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VP Taylor Challenges Senators to Declare Assets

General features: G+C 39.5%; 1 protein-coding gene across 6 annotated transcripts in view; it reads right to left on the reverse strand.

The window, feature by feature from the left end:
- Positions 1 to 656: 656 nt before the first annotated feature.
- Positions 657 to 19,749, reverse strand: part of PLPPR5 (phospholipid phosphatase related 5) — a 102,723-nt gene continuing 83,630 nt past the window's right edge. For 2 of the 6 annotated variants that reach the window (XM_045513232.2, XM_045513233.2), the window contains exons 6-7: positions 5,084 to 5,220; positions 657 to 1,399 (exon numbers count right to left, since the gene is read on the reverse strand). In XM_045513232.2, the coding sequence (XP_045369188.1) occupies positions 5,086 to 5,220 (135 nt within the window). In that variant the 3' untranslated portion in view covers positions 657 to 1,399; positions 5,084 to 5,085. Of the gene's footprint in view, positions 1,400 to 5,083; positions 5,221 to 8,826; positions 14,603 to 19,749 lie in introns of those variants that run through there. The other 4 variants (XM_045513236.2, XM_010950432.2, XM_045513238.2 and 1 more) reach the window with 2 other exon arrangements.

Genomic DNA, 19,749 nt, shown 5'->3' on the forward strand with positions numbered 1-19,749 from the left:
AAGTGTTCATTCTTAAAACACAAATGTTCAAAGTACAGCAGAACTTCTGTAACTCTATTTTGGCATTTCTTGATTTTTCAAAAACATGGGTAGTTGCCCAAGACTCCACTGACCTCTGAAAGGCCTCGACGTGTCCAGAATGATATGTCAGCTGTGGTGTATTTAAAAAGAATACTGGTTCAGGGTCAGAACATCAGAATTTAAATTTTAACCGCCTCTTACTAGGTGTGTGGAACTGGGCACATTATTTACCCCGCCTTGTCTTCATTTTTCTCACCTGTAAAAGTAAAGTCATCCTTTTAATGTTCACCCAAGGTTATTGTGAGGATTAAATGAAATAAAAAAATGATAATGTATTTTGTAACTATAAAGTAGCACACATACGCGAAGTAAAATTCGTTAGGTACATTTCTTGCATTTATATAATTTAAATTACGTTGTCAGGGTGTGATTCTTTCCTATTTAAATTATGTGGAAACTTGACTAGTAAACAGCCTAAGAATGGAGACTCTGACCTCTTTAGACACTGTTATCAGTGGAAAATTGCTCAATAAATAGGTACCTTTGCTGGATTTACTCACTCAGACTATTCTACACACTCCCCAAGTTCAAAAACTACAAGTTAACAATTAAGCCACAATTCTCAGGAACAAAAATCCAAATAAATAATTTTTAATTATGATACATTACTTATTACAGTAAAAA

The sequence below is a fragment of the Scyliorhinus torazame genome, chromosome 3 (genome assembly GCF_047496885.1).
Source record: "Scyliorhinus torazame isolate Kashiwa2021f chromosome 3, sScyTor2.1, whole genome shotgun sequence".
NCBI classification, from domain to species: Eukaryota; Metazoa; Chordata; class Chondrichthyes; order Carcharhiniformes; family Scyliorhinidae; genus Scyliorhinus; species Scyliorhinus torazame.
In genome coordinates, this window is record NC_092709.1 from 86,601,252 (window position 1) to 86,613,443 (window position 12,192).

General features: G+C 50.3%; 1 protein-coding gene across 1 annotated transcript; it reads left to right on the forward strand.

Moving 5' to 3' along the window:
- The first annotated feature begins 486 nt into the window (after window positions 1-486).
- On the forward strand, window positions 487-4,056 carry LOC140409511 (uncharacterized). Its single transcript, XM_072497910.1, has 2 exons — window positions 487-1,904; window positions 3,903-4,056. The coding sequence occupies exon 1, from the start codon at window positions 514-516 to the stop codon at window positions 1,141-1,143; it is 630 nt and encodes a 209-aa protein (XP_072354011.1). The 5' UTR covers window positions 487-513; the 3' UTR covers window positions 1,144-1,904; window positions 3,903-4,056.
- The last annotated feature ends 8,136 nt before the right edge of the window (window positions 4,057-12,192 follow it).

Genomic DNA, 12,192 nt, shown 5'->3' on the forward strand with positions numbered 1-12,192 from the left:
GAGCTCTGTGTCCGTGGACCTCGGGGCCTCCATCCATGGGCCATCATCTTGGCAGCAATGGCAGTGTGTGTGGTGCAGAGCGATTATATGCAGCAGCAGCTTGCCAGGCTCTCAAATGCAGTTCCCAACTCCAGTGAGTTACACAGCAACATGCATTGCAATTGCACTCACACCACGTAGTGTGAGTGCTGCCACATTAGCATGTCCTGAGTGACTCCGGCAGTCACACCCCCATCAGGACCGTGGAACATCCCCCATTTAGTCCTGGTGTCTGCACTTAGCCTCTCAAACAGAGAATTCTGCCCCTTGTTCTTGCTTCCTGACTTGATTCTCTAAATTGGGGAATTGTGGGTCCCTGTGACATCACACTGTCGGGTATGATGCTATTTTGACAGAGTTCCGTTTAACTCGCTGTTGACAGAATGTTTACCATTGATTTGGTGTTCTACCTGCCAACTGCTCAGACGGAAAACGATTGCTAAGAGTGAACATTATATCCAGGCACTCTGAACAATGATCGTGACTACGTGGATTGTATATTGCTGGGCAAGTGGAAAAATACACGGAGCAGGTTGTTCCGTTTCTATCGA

first_imgVice President Jewel Howard-Taylor.Vice President and President of the Senate, Jewel Howard Taylor has challenged Senators who are still delinquent in declaring their assets that the deadline to do so has expired.While presiding over the Senate’s 13th day sitting on Tuesday, February 26, 2019, Madam Howard-Taylor said: “I will just like to remind the Senate of the assets declaration’s requirement; the deadline has passed, and it will be good for members of the Senate to submit their assets to the secretary of the Senate so that the report can be submitted as to those who have done theirs.”She informed the lawmakers that members of the Judiciary Branch of Government have completed their assets, while the Executive Branch, is working towards completing theirs; “I think members of the Legislature, who belong to the First Branch should be the first to complete this requirement.”Several weeks following his election as President Pro Tempore of the Senate last year, Senator Albert Chie called on his colleagues to fulfill the Constitutional requirement by declaring their assets.The Vice President’s call yesterday comes on the heels of a letter from the office of President George Weah mandating all those within the executive branch, who need to declare their assets within a specific time frame.The call by both President Weah and his Vice President for government officials to declare their assets has come days following a British Broadcasting Corporation (BBC) video interview in which President Weah confirmed declaring his assets, but admitted that some members of the government, especially the executive branch, are yet to complete that requirement. When pressed, the President would not say whether he would compel his officials to declare their assets, but said that “they know that they have to declare their assets.”Meanwhile, a report from the Senate Committee on Foreign Affairs on the confirmation hearing of Ambassador-designate George S. W. Patten, accredited to the United States of America, was received, never read in open plenary but was confirmed during yesterday’s executive session.Amb. Patten, during his confirmation hearing on February 21, 2019, offered an apology to the Senate in their Chambers when he appeared before the Senate Committee on Foreign Affairs for confirmation proceedings. He had been prematurely appointed and commissioned by President Weah outside the normal procedure of firstly appearing for confirmation hearing by the Senate.During the confirmation hearing, Mr. Patten, a career diplomat and lawyer, was questioned whether he had fulfilled Article 54 of the Constitution before taking his assignment to Washington DC. “I am an emissary of the President and an envoy given an official letter to deliver, I serve Liberia and the President, but the realization was that I have to come back here and I complied; that’s why I am here.”Patten in further questions asserted that his realization was based on the fact that the Senate has asked him to come back, “and that’s why I am here to have this discussion, this dialogue.”He admitted being knowledgeable of the Constitution, but he emphasized that he is an emissary of the President “and when the head of state requires you to undertake an urgent assignment it challenged me to be there, but you could not possibly say no…”He was positive of being confirmed because, for over 30 years, Ambassador Patten intimated that he had dedicated his life in serving his motherland in the foreign service since leaving school, to countries like the Gambia, Libya, Ethiopia and now the United States. “With the experiences that I have, I believe I can be very useful in Washington cementing that historical relationship between Liberia and the United States which we intend to strengthen further. “Share this:Click to share on Twitter (Opens in new window)Click to share on Facebook (Opens in new window)last_img read more